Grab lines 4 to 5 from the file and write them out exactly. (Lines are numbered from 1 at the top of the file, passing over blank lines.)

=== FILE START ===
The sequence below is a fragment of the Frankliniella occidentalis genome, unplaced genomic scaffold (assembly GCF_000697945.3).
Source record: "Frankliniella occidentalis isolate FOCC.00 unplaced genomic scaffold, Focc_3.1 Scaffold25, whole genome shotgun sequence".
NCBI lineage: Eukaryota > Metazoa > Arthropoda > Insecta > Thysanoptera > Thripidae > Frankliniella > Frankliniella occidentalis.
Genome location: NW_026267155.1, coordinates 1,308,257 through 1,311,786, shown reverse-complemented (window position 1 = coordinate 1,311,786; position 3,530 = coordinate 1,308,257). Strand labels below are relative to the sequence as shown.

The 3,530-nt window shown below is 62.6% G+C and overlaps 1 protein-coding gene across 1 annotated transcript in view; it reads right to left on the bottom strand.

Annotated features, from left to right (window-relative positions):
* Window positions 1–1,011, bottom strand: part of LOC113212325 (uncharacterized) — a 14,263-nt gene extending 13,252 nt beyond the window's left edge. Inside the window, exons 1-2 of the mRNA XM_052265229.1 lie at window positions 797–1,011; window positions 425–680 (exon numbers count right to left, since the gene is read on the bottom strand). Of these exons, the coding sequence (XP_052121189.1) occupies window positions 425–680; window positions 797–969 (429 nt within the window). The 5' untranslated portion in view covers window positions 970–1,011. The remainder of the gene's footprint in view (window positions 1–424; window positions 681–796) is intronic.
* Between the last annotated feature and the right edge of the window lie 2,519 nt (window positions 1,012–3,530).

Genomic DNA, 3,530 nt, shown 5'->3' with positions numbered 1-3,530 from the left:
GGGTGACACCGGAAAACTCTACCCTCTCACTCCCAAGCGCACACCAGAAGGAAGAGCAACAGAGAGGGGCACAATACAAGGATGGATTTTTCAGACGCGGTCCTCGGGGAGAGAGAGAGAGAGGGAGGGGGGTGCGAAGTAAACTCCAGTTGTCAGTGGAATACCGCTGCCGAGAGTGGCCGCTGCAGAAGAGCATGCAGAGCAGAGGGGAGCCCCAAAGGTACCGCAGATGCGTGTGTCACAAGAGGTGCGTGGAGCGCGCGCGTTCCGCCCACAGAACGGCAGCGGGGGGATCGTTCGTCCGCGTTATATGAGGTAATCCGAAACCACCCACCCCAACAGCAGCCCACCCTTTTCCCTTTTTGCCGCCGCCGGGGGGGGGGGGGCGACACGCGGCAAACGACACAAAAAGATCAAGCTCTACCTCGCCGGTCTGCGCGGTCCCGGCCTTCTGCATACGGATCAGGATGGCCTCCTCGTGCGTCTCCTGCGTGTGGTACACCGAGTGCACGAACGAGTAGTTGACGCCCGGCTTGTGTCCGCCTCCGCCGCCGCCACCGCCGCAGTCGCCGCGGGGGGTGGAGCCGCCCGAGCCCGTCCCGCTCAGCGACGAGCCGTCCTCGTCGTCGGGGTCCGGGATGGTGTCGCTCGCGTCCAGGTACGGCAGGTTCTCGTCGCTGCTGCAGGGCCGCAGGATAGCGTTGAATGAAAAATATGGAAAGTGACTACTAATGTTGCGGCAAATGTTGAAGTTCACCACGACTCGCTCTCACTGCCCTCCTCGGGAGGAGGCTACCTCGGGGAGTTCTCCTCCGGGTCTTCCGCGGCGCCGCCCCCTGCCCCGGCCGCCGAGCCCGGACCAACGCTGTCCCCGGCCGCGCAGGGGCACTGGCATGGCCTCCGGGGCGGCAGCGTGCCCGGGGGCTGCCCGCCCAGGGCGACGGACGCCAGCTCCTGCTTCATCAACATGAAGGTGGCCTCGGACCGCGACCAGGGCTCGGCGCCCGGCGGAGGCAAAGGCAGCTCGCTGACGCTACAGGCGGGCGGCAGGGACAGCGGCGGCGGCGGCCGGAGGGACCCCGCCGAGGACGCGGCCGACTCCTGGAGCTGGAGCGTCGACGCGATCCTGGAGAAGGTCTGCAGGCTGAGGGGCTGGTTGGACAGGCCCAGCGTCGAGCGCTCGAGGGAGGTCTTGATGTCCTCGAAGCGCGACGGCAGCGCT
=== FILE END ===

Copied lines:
Genome location: NW_026267155.1, coordinates 1,308,257 through 1,311,786, shown reverse-complemented (window position 1 = coordinate 1,311,786; position 3,530 = coordinate 1,308,257). Strand labels below are relative to the sequence as shown.

The 3,530-nt window shown below is 62.6% G+C and overlaps 1 protein-coding gene across 1 annotated transcript in view; it reads right to left on the bottom strand.